Thinking Managers

Edward de Bono of implores business to create a climate in which there is a willingness to try new things and explore new possibilities.


What is the definition of innovation?

A great deal of lip service is paid to innovation because it is always easier to talk about it than actually do anything about it.

My personal definition of innovation is: ‘the putting into effect of something new for that organisation’. There might be many sources for what is new:

   1) It could be something borrowed or copied from another organisation.

   2) There could be a logical reaction to information and research data.

   3) There could be a logical design that puts forwards something new.

   4) There could be innovations produced directly by the exercise of creativity.

Innovation always requires a willingness to do something new, and anything new is risky, a distraction from the normal routine and requires commitment of some resources.

Because of this, a lot of organisations are reluctant to try new things. Executives are promoted to senior positions through being good at continuity and problem-solving; the readiness to try new things is not often a factor in a promotion.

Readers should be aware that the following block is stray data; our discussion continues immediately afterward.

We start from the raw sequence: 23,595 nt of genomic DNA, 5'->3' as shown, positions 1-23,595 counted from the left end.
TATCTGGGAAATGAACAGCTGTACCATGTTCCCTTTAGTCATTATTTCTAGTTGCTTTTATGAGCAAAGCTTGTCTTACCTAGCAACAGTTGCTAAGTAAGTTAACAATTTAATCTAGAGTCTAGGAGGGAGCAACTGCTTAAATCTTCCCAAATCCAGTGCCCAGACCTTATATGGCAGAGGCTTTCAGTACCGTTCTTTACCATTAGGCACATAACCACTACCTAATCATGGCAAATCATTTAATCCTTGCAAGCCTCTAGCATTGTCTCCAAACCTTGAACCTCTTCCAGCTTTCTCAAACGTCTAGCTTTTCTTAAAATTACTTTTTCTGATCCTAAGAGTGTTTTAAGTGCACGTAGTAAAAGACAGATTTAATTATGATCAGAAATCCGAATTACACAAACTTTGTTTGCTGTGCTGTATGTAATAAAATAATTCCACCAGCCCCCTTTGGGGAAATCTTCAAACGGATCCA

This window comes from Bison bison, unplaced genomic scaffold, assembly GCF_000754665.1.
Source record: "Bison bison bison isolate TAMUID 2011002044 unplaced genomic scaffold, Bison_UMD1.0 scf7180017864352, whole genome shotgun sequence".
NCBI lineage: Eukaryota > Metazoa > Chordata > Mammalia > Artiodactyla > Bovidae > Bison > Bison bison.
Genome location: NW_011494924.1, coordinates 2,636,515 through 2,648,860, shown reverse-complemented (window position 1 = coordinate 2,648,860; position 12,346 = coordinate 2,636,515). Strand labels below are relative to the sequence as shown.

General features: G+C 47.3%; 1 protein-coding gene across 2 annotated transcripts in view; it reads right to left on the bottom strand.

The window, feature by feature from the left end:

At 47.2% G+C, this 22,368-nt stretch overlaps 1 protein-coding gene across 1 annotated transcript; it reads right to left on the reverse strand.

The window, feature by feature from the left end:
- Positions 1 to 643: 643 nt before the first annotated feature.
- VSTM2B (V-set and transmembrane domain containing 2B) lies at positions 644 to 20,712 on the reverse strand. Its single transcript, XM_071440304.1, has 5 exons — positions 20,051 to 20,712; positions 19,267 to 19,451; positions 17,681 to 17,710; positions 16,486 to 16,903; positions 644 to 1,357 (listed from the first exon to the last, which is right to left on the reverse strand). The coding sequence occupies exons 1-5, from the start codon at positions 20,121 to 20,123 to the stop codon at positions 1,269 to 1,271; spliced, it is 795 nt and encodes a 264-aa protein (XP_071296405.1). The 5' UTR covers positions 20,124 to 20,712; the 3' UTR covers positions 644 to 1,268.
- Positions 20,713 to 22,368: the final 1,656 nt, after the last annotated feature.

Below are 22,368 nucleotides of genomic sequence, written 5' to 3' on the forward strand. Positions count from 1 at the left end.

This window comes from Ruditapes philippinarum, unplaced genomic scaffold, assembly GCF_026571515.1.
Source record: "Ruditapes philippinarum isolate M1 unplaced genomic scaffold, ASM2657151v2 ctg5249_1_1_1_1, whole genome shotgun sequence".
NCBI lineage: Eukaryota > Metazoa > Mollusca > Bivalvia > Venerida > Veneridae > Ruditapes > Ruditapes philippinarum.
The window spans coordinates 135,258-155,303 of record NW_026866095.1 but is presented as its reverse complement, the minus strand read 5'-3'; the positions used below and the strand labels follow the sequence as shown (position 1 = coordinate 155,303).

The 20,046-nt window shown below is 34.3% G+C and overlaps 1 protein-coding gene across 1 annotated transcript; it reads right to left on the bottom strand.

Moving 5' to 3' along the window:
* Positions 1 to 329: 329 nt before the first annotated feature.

There is also the fear of failure, as something new that doesn’t work out is thought of as a mistake. There is no single term for ‘a fully justified venture which, for reasons beyond your control, did not work’.

A lot of organisations work on the basis of osmosis, where if a new idea has been around for a long time and has been taken up by others then it becomes natural and low risk to adopt it. This is hardly a proactive approach. It is following as opposed to leading; not wanting to be left behind but not wanting to take the risks.

If a climate is created where there is a willingness to try new things and explore new possibilities then innovation can happen. Sadly, this is not usually the case, even when lip service is paid to innovation.
About the author
Edward de Bono is the world's leading authority in the field of creative thinking and the teaching of thinking as a skill.